Phoenix Rising soccer eyes growth in Valley Latino community
SCOTTSDALE – In its quest to join Major League Soccer, Phoenix Rising FC continues its push to grow its brand locally, and that includes tapping into the area’s large population of Latinos.
Maricopa County is home to just more than 1.3 million Latinos, slightly less than a third of the county, according to 2017 U.S. Census estimates. With a large Latino population comes a love for soccer.
“Being Hispanic, (soccer’s) basically in our blood,” said Gabriel Hernandez, 34, a Rising fan from Phoenix.
The club’s outreach attempts include watch parties at area bars for World Cup competition that began Thursday.
Seventy-one percent of U.S. Hispanic sports fans surveyed in a 2017 study called “The Fanático” said they are “the biggest soccer fan they know.”
Those interviewed by Univision Communications and Nielsen were Hispanics in the United States between the ages of 18-49 who watched more than one hour of television and three hours of sports content per week.
With numbers like these, Phoenix Rising Vice President of Marketing and Sales Sam Doerr said targeting this market is beneficial for the club in its pursuit of landing in MLS.
“It’s a slow build,” Doerr said. “We’ve got to gain their trust. We’ve got to be natural to the market. And we know that there are (Mexico’s top level) Liga MX clubs, the Mexican National Team that are always going to be more popular than us but we want to be another outlet and an option for them.”
MLS has committed to adding two more teams as part of its recent expansion efforts after the league granted Cincinnati a team. Phoenix Rising has submitted a bid for one of those two spots and has produced renderings for a $250 million, 21,000-seat stadium.
Doerr said the club has increased its exposure in the Phoenix metropolitan area’s Latino communities by visiting local stores to give out free team items. The team also hosts soccer camps and clinics in these communities.
Additionally, Rising matches are broadcast on 93.7 El Patron (KOY-FM) in Spanish and the team produces bilingual content.
The club makes many other efforts, from public appearances in predominantly Latino school districts to working with local leaders such as the Hispanic Chamber of Commerce.
Phoenix Rising also has plans to host watch parties for the Mexican National Team during the World Cup. These watch parties will be a partnership with El Patron and El Jimador Tequila, both Latino brands.
Jesus Islas, 29, a season ticket-holder from Avondale who was born in Obregón, Sonora, Mexico, has fond memories of the World Cup and the Mexican National Team and watch parties would resonate with him.
“To do that is only going to increase the fan base for Rising for even just thinking of doing that and creating an experience for something that us as Latinos value,” Islas said.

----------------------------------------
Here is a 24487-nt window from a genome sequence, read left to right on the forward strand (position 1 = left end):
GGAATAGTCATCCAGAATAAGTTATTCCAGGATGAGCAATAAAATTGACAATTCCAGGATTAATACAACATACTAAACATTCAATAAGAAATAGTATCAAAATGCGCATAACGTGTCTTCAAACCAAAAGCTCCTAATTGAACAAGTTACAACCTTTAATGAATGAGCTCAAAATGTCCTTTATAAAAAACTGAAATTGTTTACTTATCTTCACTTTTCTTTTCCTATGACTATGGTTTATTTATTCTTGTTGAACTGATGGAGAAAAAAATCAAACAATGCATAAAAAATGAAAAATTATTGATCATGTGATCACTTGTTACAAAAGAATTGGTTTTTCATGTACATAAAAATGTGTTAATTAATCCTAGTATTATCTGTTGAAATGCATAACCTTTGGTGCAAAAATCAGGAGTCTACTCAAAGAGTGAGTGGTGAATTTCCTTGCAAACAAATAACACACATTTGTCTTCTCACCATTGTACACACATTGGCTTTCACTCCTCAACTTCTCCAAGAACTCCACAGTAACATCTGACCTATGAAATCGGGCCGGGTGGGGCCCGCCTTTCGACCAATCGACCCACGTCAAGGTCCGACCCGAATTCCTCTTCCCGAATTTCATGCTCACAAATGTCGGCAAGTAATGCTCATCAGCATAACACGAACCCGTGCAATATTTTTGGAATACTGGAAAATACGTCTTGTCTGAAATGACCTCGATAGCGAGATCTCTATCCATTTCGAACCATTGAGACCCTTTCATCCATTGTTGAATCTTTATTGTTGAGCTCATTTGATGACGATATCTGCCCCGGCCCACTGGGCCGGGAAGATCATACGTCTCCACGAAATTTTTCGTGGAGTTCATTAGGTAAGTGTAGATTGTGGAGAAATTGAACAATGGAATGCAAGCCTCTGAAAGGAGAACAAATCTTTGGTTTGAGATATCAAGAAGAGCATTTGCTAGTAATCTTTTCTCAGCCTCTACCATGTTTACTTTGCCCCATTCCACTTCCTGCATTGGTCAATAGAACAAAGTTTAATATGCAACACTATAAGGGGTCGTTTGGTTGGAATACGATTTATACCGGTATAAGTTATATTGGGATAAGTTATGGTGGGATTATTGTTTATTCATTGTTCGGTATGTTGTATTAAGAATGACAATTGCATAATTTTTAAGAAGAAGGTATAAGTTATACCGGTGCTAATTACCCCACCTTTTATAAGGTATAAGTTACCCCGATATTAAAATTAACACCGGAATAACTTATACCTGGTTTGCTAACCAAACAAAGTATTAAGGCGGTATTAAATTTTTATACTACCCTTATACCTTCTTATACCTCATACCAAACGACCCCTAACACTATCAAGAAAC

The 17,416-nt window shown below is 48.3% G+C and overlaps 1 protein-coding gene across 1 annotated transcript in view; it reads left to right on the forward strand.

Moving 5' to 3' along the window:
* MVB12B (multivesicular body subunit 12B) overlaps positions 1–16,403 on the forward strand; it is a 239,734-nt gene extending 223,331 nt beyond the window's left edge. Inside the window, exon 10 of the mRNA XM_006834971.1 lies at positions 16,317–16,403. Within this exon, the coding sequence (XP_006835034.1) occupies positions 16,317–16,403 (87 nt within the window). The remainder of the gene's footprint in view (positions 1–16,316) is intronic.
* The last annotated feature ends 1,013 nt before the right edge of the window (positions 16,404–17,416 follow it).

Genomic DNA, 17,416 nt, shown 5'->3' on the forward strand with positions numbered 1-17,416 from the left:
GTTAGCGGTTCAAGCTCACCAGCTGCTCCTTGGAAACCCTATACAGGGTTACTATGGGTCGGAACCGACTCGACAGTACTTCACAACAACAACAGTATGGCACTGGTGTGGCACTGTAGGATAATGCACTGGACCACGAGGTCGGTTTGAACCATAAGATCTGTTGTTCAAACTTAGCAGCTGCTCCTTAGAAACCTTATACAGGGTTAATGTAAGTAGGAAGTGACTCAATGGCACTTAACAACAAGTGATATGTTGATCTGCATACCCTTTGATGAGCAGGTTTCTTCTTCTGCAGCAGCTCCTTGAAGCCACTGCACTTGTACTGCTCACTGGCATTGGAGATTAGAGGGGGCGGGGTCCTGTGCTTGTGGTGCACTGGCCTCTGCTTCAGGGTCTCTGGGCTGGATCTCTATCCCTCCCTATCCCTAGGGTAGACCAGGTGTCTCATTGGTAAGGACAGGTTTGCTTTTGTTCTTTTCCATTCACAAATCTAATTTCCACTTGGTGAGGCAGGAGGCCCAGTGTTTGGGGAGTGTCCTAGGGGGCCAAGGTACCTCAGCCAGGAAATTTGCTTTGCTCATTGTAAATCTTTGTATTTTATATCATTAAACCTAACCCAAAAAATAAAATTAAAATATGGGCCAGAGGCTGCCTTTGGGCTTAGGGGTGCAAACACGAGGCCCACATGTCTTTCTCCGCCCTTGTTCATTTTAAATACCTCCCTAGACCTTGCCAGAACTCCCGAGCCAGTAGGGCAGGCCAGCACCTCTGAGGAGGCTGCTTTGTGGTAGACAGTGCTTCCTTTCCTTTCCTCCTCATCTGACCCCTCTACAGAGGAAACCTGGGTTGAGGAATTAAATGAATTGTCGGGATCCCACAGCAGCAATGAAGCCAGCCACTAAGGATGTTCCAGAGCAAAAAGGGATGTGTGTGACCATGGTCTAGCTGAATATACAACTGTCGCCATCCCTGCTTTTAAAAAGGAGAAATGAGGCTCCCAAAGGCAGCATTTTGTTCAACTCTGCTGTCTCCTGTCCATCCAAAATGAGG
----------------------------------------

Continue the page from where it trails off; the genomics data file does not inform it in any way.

Heber Valenzuela, who works in community/partner relations for the Rising, said when he travels to local Latino communities, the residents show a genuine interest in the club, asking about future events and matches.
“Those things let us know that people are watching, people are seeing our team, coming to our games and we are doing the right things,” Valenzuela said.
Another move that resonated with local Latinos was last year’s signing of Omar Bravo, a standout from the Mexican National Team and Chivas Guadalajara of Liga MX, Mexico’s top league.
Though Bravo only played for Rising last season, local Latinos were energized about the team.
“I freaked out because, being from Mexico, he’s a hero,” Islas said. “He scored in the World Cup and I thought, ‘Oh my God, this is getting exciting.’ ”
As popularity has grown among Latinos, so has a fan group called Los Bandidos, a primarily Latino support group.
Los Bandidos gather at home matches and lead cheers, chants and songs. They also wave big flags and beat drums throughout the competition.
Hernandez, who stands in the Bandidos section during matches, said the style is similar to the South American Barra Brava style of cheering, which is constant songs and cheers throughout the match.
Hernandez has friends who don’t speak Spanish who stand in the section and sing along in Spanish, he said. Los Bandidos also practice new chants before matches for new fans to the group.
“(Los Bandidos) get everyone involved from before the match starts to when the match ends,” Hernandez said. “They’re up on their feet for 90 minutes and they’re getting everyone involved.”
With Rising’s new facility on the horizon that is triple the size of its current capacity. The Latino community could help in filling those seats, he said.
To help increase that popularity among Latinos, Doerr said the future holds more watch parties closer to Latino communities, shuttles from those communities to matches and involvement in Latino youth soccer.
Valenzuela said the Latino community is important to the team and the team will continue making plans to engage them.
“Why? Because that’s important to our community and we want to continue building those bridges,” he said.
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